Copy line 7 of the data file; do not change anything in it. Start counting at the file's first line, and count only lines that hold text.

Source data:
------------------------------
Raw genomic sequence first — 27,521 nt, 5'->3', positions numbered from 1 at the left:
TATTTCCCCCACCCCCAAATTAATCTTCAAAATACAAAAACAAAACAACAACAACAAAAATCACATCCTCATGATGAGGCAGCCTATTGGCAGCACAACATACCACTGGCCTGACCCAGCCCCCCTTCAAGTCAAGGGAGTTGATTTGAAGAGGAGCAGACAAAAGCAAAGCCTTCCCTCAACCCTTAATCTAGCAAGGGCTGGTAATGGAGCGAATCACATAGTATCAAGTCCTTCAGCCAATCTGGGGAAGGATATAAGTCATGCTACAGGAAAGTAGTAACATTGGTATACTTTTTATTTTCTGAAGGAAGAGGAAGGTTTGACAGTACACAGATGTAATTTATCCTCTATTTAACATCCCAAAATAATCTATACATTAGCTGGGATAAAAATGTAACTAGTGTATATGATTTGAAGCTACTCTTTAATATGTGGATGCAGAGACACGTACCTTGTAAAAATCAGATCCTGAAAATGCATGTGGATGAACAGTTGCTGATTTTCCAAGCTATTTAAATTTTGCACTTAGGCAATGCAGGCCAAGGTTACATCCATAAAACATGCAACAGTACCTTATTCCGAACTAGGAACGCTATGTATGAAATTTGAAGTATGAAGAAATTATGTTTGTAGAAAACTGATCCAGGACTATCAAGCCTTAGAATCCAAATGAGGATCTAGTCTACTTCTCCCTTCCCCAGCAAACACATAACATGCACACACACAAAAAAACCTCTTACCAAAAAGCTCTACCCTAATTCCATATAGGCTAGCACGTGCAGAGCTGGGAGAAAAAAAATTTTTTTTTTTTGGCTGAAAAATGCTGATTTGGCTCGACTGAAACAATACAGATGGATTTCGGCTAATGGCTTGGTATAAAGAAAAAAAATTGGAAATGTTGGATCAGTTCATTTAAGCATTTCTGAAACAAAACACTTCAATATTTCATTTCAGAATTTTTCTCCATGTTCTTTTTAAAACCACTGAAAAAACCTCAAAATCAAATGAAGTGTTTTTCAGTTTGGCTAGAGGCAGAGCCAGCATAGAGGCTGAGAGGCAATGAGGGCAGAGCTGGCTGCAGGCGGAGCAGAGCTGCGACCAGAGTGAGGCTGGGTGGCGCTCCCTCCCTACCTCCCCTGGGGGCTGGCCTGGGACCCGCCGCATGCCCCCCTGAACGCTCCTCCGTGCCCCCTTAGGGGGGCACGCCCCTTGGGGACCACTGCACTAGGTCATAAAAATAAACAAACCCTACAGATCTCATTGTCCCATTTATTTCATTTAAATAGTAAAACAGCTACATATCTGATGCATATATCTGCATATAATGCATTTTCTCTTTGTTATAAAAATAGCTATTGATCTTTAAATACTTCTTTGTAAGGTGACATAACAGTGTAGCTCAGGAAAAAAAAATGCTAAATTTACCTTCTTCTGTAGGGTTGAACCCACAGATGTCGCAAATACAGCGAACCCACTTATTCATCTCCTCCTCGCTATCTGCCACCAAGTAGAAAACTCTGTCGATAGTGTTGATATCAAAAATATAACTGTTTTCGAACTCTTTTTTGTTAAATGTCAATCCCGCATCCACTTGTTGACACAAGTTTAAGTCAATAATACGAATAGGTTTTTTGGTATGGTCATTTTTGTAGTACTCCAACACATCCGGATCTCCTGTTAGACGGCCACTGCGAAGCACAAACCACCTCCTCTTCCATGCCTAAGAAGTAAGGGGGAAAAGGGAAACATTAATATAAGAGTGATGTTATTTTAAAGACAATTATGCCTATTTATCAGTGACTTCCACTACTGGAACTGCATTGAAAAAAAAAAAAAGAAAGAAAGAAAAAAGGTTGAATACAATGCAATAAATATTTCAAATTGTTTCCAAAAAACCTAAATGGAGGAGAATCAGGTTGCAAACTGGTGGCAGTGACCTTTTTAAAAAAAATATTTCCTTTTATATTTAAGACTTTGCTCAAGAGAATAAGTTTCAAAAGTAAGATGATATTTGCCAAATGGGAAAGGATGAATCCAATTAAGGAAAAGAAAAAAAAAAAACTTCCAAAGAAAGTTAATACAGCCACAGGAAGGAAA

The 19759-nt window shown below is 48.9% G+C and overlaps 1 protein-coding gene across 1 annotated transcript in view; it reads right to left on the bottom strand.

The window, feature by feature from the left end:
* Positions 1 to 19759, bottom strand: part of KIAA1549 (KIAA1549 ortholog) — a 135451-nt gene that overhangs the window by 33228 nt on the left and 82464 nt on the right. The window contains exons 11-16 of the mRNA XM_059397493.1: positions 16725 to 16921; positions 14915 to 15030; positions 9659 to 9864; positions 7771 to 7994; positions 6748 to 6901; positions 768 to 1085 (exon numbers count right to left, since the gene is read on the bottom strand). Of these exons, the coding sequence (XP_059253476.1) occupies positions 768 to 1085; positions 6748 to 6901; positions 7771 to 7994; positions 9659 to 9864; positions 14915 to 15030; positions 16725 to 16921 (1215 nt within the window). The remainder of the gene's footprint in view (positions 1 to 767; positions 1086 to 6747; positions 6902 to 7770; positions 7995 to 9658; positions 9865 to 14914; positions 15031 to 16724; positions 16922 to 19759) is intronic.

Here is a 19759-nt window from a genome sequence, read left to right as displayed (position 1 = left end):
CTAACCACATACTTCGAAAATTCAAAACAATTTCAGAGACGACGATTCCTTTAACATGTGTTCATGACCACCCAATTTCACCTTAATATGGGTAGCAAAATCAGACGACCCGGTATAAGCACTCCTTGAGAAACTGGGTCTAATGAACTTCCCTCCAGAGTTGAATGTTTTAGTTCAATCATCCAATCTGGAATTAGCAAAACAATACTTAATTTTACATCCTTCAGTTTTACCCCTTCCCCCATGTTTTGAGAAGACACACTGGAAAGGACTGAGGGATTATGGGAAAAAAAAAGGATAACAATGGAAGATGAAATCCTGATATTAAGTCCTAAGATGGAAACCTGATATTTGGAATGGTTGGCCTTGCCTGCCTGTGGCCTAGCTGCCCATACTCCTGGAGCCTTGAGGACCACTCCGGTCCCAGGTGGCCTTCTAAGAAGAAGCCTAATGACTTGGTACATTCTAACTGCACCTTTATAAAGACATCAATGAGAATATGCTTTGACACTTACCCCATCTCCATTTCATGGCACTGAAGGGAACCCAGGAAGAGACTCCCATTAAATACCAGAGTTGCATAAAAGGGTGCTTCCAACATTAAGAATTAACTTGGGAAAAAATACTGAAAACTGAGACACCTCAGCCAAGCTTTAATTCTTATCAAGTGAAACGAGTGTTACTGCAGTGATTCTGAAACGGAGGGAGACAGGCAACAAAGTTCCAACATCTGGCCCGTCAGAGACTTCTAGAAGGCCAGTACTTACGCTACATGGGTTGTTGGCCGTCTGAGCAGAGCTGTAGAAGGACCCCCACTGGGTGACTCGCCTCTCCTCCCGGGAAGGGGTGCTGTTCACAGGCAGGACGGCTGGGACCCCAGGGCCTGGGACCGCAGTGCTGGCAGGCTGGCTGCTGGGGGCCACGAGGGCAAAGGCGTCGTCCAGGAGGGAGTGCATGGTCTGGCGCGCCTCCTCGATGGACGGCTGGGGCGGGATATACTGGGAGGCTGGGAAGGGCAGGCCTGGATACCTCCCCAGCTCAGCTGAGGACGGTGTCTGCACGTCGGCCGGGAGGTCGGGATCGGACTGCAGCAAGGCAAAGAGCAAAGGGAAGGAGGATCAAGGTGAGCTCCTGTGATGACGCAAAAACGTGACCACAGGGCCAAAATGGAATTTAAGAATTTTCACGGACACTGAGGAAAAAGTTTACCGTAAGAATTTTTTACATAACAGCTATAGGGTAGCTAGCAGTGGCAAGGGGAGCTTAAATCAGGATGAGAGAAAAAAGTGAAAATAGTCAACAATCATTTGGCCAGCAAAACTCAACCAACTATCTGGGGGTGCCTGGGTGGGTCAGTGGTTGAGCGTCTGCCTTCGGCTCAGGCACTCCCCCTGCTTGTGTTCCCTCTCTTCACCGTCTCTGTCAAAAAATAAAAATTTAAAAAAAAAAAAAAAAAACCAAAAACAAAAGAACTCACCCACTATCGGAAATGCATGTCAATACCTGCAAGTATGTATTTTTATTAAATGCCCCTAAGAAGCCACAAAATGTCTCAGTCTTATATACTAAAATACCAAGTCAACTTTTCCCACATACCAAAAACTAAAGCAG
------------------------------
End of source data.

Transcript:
CTAACCACATACTTCGAAAATTCAAAACAATTTCAGAGACGACGATTCCTTTAACATGTGTTCATGACCACCCAATTTCACCTTAATATGGGTAGCAAAATCAGACGACCCGGTATAAGCACTCCTTGAGAAACTGGGTCTAATGAACTTCCCTCCAGAGTTGAATGTTTTAGTTCAATCATCCAATCTGGAATTAGCAAAACAATACTTAATTTTACATCCTTCAGTTTTACCCCTTCCCCCATGTTTTGAGAAGACACACTGGAAAGGACTGAGGGATTATGGGAAAAAAAAAGGATAACAATGGAAGATGAAATCCTGATATTAAGTCCTAAGATGGAAACCTGATATTTGGAATGGTTGGCCTTGCCTGCCTGTGGCCTAGCTGCCCATACTCCTGGAGCCTTGAGGACCACTCCGGTCCCAGGTGGCCTTCTAAGAAGAAGCCTAATGACTTGGTACATTCTAACTGCACCTTTATAAAGACATCAATGAGAATATGCTTTGACACTTACCCCATCTCCATTTCATGGCACTGAAGGGAACCCAGGAAGAGACTCCCATTAAATACCAGAGTTGCATAAAAGGGTGCTTCCAACATTAAGAATTAACTTGGGAAAAAATACTGAAAACTGAGACACCTCAGCCAAGCTTTAATTCTTATCAAGTGAAACGAGTGTTACTGCAGTGATTCTGAAACGGAGGGAGACAGGCAACAAAGTTCCAACATCTGGCCCGTCAGAGACTTCTAGAAGGCCAGTACTTACGCTACATGGGTTGTTGGCCGTCTGAGCAGAGCTGTAGAAGGACCCCCACTGGGTGACTCGCCTCTCCTCCCGGGAAGGGGTGCTGTTCACAGGCAGGACGGCTGGGACCCCAGGGCCTGGGACCGCAGTGCTGGCAGGCTGGCTGCTGGGGGCCACGAGGGCAAAGGCGTCGTCCAGGAGGGAGTGCATGGTCTGGCGCGCCTCCTCGATGGACGGCTGGGGCGGGATATACTGGGAGGCTGGGAAGGGCAGGCCTGGATACCTCCCCAGCTCAGCTGAGGACGGTGTCTGCACGTCGGCCGGGAGGTCGGGATCGGACTGCAGCAAGGCAAAGAGCAAAGGGAAGGAGGATCAAGGTGAGCTCCTGTGATGACGCAAAAACGTGACCACAGGGCCAAAATGGAATTTAAGAATTTTCACGGACACTGAGGAAAAAGTTTACCGTAAGAATTTTTTACATAACAGCTATAGGGTAGCTAGCAGTGGCAAGGGGAGCTTAAATCAGGATGAGAGAAAAAAGTGAAAATAGTCAACAATCATTTGGCCAGCAAAACTCAACCAACTATCTGGGGGTGCCTGGGTGGGTCAGTGGTTGAGCGTCTGCCTTCGGCTCAGGCACTCCCCCTGCTTGTGTTCCCTCTCTTCACCGTCTCTGTCAAAAAATAAAAATTTAAAAAAAAAAAAAAAAAACCAAAAACAAAAGAACTCACCCACTATCGGAAATGCATGTCAATACCTGCAAGTATGTATTTTTATTAAATGCCCCTAAGAAGCCACAAAATGTCTCAGTCTTATATACTAAAATACCAAGTCAACTTTTCCCACATACCAAAAACTAAAGCAG